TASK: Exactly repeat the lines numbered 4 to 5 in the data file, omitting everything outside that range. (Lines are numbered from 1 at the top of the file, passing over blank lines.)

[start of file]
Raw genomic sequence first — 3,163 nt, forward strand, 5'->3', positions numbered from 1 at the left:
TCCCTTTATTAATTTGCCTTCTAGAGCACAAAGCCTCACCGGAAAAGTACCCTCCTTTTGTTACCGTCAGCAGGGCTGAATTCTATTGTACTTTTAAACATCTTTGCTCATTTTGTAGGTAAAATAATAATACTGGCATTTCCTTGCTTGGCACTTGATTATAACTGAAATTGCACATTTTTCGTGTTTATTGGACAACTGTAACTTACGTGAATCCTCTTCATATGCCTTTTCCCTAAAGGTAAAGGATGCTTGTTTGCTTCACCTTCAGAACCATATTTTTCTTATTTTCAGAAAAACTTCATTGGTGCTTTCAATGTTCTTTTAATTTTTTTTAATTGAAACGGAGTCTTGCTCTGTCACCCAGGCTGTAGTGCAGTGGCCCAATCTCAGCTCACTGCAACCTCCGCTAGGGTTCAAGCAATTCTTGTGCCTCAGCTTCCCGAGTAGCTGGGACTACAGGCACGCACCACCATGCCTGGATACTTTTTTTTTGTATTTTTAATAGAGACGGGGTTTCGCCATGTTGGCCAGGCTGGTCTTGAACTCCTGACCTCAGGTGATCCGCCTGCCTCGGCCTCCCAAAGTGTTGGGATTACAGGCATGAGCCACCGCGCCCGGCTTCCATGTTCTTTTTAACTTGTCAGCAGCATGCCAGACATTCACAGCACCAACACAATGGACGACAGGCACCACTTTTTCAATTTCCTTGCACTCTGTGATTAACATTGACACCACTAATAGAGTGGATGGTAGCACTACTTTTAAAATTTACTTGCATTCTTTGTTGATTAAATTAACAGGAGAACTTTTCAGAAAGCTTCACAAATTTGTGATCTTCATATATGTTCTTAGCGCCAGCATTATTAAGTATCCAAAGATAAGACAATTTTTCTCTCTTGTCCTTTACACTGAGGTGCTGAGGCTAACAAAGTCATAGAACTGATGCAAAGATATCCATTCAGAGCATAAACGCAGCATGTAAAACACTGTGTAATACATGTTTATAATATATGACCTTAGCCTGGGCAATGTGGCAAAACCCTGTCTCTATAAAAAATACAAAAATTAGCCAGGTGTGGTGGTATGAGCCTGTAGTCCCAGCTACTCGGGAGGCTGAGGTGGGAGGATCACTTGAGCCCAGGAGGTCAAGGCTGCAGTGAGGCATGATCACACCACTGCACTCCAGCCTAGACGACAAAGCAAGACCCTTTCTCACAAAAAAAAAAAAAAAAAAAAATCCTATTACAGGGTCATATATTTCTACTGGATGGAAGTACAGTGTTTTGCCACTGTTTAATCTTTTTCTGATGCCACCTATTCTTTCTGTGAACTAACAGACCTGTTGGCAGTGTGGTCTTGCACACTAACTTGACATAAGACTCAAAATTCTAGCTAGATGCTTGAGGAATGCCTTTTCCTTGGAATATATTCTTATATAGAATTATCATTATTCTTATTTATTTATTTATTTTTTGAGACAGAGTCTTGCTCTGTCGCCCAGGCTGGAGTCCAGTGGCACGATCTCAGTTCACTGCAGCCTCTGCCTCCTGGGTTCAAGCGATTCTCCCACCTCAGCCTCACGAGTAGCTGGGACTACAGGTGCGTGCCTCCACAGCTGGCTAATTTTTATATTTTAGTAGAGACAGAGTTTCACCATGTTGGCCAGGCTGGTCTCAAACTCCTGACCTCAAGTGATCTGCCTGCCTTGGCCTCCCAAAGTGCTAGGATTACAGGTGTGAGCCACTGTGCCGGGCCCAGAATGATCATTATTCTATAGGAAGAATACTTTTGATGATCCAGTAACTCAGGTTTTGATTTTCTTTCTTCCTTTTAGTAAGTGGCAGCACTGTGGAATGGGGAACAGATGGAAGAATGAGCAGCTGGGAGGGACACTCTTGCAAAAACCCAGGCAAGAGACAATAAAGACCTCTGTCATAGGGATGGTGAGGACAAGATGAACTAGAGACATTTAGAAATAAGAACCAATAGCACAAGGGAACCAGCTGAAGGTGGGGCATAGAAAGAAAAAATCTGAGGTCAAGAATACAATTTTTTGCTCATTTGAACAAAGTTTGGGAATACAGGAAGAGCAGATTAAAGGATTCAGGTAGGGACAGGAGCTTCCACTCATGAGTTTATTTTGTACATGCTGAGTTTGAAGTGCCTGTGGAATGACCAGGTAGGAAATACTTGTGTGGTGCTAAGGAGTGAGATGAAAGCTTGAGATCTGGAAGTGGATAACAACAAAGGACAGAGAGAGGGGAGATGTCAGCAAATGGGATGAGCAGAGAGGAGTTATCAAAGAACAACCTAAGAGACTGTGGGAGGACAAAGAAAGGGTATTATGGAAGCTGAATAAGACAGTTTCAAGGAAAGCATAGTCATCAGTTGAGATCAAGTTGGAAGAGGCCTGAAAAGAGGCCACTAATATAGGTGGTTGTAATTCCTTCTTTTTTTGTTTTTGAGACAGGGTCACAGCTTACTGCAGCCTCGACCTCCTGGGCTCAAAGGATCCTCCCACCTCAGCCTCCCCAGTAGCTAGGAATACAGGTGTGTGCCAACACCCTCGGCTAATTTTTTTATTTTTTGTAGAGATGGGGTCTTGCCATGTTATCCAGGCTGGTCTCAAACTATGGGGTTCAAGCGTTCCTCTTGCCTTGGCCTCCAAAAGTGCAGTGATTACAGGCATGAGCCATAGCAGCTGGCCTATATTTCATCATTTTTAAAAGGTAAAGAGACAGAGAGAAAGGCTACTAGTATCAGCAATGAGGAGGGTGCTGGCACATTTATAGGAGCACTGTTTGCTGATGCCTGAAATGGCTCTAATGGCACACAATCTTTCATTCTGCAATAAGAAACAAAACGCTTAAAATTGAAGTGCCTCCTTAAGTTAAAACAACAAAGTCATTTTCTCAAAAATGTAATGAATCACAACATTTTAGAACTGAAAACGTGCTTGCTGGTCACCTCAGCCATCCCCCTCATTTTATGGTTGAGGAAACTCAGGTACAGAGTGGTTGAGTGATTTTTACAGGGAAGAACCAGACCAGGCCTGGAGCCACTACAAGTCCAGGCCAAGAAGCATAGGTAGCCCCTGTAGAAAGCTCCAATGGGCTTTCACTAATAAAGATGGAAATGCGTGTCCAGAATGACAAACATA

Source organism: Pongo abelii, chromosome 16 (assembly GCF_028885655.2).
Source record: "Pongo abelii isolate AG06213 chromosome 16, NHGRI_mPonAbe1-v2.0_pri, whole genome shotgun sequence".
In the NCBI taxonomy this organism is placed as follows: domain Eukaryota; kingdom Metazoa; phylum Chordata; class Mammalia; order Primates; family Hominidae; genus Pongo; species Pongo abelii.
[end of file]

Source record: "Pongo abelii isolate AG06213 chromosome 16, NHGRI_mPonAbe1-v2.0_pri, whole genome shotgun sequence".
In the NCBI taxonomy this organism is placed as follows: domain Eukaryota; kingdom Metazoa; phylum Chordata; class Mammalia; order Primates; family Hominidae; genus Pongo; species Pongo abelii.